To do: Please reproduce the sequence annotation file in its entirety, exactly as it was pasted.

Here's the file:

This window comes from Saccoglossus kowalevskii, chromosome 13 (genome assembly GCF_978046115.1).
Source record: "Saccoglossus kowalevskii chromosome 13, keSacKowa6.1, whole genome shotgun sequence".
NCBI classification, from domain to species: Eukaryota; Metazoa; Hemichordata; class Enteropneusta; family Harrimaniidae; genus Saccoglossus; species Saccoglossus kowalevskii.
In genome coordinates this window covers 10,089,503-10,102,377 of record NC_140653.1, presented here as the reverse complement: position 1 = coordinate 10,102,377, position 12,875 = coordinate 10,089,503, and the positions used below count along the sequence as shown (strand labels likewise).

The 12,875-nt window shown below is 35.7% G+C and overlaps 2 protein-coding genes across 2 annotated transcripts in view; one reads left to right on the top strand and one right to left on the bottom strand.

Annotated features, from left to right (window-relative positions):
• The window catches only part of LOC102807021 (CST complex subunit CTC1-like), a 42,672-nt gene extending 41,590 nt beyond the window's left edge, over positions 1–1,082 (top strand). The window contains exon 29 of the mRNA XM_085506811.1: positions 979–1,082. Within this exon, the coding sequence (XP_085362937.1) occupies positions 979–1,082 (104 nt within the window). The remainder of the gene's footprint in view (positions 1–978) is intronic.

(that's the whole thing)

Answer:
This window comes from Saccoglossus kowalevskii, chromosome 13 (genome assembly GCF_978046115.1).
Source record: "Saccoglossus kowalevskii chromosome 13, keSacKowa6.1, whole genome shotgun sequence".
NCBI classification, from domain to species: Eukaryota; Metazoa; Hemichordata; class Enteropneusta; family Harrimaniidae; genus Saccoglossus; species Saccoglossus kowalevskii.
In genome coordinates this window covers 10,089,503-10,102,377 of record NC_140653.1, presented here as the reverse complement: position 1 = coordinate 10,102,377, position 12,875 = coordinate 10,089,503, and the positions used below count along the sequence as shown (strand labels likewise).

The 12,875-nt window shown below is 35.7% G+C and overlaps 2 protein-coding genes across 2 annotated transcripts in view; one reads left to right on the top strand and one right to left on the bottom strand.

Annotated features, from left to right (window-relative positions):
• The window catches only part of LOC102807021 (CST complex subunit CTC1-like), a 42,672-nt gene extending 41,590 nt beyond the window's left edge, over positions 1–1,082 (top strand). The window contains exon 29 of the mRNA XM_085506811.1: positions 979–1,082. Within this exon, the coding sequence (XP_085362937.1) occupies positions 979–1,082 (104 nt within the window). The remainder of the gene's footprint in view (positions 1–978) is intronic.